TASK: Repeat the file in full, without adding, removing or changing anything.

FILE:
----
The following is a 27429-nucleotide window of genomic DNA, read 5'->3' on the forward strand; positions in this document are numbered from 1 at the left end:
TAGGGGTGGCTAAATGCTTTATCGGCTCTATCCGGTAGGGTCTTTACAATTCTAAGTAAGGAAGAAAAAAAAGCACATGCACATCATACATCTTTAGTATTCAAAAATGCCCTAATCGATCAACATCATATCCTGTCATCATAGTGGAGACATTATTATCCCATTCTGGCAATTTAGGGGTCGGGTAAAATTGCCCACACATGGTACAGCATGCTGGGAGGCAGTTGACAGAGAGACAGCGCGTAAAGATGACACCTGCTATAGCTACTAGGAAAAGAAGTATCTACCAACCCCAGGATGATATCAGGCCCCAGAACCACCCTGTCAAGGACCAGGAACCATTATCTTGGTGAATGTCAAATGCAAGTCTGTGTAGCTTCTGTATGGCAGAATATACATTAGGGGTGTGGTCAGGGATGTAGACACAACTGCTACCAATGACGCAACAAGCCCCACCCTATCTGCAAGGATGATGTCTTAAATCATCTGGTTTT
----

The following is a 27429-nucleotide window of genomic DNA, read 5'->3' on the forward strand; positions in this document are numbered from 1 at the left end:
TAGGGGTGGCTAAATGCTTTATCGGCTCTATCCGGTAGGGTCTTTACAATTCTAAGTAAGGAAGAAAAAAAAGCACATGCACATCATACATCTTTAGTATTCAAAAATGCCCTAATCGATCAACATCATATCCTGTCATCATAGTGGAGACATTATTATCCCATTCTGGCAATTTAGGGGTCGGGTAAAATTGCCCACACATGGTACAGCATGCTGGGAGGCAGTTGACAGAGAGACAGCGCGTAAAGATGACACCTGCTATAGCTACTAGGAAAAGAAGTATCTACCAACCCCAGGATGATATCAGGCCCCAGAACCACCCTGTCAAGGACCAGGAACCATTATCTTGGTGAATGTCAAATGCAAGTCTGTGTAGCTTCTGTATGGCAGAATATACATTAGGGGTGTGGTCAGGGATGTAGACACAACTGCTACCAATGACGCAACAAGCCCCACCCTATCTGCAAGGATGATGTCTTAAATCATCTGGTTTT